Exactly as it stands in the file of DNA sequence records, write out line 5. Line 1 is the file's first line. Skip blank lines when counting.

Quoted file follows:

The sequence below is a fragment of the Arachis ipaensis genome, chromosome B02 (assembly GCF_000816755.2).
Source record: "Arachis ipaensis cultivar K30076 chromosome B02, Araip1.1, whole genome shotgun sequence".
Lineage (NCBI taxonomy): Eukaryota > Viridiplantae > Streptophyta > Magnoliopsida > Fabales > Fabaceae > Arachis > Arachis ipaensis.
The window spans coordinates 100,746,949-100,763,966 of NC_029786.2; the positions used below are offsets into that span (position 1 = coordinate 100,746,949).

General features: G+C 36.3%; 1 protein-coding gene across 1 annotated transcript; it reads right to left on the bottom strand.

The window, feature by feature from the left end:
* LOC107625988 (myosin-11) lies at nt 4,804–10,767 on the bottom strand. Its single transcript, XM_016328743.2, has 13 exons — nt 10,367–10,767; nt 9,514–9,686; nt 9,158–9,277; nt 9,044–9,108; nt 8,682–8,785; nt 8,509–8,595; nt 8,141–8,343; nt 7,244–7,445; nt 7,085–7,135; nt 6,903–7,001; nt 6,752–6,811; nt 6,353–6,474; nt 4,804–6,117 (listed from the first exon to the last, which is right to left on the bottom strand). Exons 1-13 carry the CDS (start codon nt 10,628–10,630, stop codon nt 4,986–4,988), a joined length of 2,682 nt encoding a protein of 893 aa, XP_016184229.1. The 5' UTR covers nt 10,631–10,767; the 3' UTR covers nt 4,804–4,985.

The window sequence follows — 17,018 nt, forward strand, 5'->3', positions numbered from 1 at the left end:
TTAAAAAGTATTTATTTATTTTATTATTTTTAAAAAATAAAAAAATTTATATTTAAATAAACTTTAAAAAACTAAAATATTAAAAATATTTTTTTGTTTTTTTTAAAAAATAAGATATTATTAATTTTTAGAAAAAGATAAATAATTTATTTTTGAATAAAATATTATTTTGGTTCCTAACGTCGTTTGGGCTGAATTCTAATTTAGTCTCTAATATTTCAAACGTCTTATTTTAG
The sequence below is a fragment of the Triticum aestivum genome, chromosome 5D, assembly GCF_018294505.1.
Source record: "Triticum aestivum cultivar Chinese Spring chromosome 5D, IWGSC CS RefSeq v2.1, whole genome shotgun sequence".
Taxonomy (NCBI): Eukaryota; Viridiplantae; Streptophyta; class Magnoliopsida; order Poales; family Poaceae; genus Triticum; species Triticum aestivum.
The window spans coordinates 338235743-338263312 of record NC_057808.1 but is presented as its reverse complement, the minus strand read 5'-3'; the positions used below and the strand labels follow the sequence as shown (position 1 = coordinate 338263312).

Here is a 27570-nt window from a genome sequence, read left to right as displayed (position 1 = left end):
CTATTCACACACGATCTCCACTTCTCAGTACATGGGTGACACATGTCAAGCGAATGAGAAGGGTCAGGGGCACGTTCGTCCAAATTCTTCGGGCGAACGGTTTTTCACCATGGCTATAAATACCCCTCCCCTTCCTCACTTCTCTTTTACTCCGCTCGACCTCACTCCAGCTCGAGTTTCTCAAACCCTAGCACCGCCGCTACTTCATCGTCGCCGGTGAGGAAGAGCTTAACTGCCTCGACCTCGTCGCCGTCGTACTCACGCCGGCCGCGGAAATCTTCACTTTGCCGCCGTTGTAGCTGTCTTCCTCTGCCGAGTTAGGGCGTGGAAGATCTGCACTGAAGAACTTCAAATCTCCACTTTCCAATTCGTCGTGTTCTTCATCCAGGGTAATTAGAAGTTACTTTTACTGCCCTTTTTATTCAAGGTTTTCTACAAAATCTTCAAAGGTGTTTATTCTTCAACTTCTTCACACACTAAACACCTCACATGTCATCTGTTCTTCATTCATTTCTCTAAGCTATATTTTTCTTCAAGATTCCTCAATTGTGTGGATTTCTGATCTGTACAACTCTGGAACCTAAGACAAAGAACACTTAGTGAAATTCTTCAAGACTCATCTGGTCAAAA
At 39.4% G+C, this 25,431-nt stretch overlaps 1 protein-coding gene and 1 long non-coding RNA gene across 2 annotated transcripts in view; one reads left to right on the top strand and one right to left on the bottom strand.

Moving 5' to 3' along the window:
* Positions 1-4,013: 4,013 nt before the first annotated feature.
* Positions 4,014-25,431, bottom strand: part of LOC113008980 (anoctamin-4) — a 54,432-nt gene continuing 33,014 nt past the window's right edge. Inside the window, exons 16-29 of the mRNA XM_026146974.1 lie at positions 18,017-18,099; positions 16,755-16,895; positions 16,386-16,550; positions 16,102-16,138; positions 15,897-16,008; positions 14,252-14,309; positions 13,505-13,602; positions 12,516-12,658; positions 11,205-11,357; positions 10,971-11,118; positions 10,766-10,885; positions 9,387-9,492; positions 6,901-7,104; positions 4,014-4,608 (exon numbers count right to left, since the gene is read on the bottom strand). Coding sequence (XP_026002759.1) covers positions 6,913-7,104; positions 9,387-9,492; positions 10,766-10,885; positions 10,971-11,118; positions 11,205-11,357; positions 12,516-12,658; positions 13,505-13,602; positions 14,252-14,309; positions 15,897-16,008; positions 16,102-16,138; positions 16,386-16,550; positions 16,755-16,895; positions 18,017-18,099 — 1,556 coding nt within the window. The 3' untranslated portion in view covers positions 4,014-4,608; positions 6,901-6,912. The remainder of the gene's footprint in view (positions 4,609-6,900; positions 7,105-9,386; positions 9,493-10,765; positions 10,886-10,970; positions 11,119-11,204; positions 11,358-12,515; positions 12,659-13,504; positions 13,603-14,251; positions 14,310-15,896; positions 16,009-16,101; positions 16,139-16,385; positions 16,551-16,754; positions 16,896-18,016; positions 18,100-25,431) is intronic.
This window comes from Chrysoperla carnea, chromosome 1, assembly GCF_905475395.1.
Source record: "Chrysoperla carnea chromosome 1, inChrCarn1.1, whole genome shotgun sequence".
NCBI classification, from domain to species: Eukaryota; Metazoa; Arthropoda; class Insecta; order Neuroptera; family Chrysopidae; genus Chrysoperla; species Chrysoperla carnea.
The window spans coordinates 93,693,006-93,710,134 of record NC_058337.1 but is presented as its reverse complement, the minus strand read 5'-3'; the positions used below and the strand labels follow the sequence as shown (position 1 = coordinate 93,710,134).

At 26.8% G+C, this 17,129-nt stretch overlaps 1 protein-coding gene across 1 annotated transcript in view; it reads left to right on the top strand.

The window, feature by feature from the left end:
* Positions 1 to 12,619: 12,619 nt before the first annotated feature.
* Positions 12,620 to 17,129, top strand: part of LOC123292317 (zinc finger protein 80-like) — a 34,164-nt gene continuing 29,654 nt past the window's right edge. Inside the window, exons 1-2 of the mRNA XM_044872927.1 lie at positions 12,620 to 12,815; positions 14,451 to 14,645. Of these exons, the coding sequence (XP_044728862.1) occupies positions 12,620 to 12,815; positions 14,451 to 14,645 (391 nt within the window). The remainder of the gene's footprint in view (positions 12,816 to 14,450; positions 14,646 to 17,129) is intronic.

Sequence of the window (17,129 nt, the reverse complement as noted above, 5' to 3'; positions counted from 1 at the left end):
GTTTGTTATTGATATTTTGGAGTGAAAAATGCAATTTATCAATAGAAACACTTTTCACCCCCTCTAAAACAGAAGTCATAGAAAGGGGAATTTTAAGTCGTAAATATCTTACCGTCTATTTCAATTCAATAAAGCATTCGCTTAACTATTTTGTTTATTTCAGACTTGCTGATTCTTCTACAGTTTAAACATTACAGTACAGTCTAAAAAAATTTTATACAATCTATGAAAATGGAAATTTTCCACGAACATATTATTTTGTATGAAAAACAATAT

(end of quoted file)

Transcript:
General features: G+C 36.3%; 1 protein-coding gene across 1 annotated transcript; it reads right to left on the bottom strand.